Rebuilding Place in the Urban Space

"A community’s physical form, rather than its land uses, is its most intrinsic and enduring characteristic." [Katz, EPA] This blog focuses on place and placemaking and all that makes it work--historic preservation, urban design, transportation, asset-based community development, arts & cultural development, commercial district revitalization, tourism & destination development, and quality of life advocacy--along with doses of civic engagement and good governance watchdogging.

Wednesday, June 12, 2013

Two more days for the Washington Examiner

While not a fan of their very conservative tinge, especially in the editorials, I will miss their regular coverage of various DC and suburban issues, issues that all too infrequently aren't covered by the Washington Post anymore, as its coverage of the metropolitan area has been significantly cut back.

The columnists generally bugged the crap out of me too.  See the last column by Harry Jaffe, "Farewell to a great paper."

I wish the Post would hire 5-6 of the Examiner's local news writers, and set them loose.

Fewer voices, even ones I often disagree with, generally leaves us worse off  (Rush Limbaugh et al. excepted).

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An example of why the Examiner bugs(ged) me is the illogic in editorials.  Advocates for a free market should believe in a level playing field.  This editorial "More government equals less economic, technological progress" criticizes four government acts as anti-innovation, when each is merely an example of treating the same types of parties equally rather than unequally in ways that advantage some over others:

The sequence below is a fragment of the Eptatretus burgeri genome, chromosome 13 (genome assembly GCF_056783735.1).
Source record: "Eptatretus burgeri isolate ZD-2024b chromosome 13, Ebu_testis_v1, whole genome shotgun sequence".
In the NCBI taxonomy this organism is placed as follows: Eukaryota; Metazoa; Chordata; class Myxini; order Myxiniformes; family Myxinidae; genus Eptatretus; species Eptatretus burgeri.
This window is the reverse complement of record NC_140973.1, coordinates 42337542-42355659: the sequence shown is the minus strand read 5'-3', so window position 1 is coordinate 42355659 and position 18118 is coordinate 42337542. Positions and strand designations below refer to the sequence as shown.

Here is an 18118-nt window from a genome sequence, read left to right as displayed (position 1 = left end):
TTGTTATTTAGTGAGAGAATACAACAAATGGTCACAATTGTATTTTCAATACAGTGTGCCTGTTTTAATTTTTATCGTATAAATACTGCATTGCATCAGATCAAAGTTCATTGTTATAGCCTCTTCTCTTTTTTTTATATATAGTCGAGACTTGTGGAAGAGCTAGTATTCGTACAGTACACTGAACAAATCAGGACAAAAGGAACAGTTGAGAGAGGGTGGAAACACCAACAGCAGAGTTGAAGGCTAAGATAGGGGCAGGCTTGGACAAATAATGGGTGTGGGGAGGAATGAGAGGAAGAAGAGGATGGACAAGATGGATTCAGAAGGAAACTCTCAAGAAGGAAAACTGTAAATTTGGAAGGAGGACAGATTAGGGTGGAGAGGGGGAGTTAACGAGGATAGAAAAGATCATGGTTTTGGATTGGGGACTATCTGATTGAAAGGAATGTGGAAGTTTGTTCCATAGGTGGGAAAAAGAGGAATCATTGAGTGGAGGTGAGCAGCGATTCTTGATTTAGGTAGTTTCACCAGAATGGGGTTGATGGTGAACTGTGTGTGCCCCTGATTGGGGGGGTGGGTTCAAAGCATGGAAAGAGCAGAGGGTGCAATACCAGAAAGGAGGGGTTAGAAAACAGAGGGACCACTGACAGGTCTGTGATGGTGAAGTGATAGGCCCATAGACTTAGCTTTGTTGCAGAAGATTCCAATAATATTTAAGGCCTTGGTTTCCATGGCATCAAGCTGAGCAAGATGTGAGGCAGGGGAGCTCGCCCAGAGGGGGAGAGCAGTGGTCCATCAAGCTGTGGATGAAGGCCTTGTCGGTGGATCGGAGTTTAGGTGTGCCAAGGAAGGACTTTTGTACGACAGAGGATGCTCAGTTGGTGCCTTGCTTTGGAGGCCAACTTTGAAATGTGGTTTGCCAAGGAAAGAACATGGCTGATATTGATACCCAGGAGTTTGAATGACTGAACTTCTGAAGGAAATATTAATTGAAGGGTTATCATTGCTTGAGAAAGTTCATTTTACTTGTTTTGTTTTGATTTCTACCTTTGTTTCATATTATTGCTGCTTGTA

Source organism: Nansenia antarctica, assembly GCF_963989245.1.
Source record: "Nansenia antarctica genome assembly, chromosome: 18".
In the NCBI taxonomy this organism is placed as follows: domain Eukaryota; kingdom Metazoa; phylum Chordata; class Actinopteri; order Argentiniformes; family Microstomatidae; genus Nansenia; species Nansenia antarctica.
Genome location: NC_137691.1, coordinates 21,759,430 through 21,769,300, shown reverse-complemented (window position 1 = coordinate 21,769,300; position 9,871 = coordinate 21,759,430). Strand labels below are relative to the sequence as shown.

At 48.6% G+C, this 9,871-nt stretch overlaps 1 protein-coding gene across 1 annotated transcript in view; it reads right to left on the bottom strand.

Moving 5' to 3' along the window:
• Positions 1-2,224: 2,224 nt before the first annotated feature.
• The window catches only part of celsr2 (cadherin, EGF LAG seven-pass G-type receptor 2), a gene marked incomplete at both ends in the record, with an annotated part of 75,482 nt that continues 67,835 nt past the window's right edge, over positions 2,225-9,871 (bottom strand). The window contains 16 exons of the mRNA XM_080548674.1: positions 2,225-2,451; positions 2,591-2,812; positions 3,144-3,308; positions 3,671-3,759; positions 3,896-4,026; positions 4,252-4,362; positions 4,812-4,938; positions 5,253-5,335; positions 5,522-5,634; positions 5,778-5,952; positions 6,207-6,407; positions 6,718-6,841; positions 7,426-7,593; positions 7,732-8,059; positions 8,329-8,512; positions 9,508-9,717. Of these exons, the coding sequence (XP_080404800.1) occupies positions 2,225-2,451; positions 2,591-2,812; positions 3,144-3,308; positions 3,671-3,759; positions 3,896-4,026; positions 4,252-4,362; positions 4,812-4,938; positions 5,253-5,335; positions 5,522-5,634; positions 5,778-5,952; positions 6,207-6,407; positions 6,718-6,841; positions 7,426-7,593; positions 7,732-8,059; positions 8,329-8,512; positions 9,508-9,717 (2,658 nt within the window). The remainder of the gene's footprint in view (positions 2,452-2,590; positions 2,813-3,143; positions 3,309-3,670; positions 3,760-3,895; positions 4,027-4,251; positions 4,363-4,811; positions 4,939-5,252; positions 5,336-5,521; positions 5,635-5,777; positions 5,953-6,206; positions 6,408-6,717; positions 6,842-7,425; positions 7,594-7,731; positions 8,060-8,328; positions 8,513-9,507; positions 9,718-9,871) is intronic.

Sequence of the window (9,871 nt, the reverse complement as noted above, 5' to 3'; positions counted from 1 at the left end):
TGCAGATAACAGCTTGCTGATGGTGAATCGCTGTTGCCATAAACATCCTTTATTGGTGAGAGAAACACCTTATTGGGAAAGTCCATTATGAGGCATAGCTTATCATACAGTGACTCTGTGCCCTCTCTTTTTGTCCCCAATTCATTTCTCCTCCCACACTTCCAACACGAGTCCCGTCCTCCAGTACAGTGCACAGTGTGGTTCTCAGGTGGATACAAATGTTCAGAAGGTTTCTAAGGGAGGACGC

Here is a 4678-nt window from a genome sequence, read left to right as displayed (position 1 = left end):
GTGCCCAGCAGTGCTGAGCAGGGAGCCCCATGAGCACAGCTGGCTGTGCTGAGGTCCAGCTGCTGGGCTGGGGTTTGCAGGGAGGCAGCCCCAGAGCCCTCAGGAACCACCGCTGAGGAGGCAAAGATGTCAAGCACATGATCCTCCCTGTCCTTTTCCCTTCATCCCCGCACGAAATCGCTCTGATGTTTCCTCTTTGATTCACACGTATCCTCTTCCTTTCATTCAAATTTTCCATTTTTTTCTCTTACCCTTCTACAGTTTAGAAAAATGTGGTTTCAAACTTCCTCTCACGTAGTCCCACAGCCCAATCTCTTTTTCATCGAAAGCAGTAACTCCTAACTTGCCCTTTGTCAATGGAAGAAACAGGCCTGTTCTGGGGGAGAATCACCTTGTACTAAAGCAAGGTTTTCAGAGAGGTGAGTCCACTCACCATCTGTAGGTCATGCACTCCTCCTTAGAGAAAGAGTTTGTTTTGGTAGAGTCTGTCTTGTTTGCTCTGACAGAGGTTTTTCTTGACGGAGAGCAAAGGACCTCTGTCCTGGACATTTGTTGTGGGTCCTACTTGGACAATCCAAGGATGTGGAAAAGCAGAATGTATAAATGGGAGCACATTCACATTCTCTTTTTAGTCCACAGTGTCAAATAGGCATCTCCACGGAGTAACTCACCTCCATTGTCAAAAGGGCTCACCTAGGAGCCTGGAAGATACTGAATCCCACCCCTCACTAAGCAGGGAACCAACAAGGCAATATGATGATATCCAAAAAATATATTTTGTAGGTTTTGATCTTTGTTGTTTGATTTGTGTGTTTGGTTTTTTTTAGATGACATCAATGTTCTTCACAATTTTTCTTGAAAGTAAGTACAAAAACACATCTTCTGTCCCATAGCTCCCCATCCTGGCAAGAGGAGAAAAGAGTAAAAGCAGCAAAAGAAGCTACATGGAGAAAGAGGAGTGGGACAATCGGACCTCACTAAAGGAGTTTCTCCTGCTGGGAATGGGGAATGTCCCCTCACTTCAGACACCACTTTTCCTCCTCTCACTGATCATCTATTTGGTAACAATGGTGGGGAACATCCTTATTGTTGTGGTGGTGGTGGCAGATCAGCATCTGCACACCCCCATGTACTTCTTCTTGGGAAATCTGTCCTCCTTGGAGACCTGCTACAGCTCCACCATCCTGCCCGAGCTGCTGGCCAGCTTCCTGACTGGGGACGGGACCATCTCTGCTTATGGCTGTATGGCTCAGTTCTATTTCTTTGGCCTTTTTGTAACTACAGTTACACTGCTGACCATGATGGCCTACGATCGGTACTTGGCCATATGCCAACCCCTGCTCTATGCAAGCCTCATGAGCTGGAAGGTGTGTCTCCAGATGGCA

- a tax on sales by food trucks equal to the tax on meals in restaurants.  What's wrong with that?  Well, restauranteurs advocated for it, so it must be bad.

- a tax on online sales when not having a sales tax on retail sales gives online firms an edge over brick and mortar firms...

- a tax on hybrid vehicles because even if they don't use gasoline, their use of the roads involves costs

- cities applying common carrier regulations to Uber, a taxi hailing mobile application, when taxi hailing by computer is not fundamentally different from the provision of regular taxi service, and therefore no justification for differential treatment is present.

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3 Comments:

At 5:03 PM, Blogger Eric said...

The only thing I'll miss the Examiner for is the free (albeit dated by several months) NYT crossword. That and better sports coverage than the Express were the only reasons I ever picked one up on days I take metro, although those are few and far between now that I bike commute 95+% of the time.

Auf wiedersehen, Examiner.

 
At 3:31 AM, Anonymous John M said...

I will miss this paper for its local coverage, sports, and pieces by my friend Michael Barone.

I still have old copies from 2005/2006. Reporters were confined by very short word counts, but, as Richard correctly alludes to, they still covered and uncovered stories not seen elsewhere.

Regardless of its political orientation, the death of this newspaper is a sad day for all local Washington area journalists and consumer of news.

Less debris on the Metro...

 
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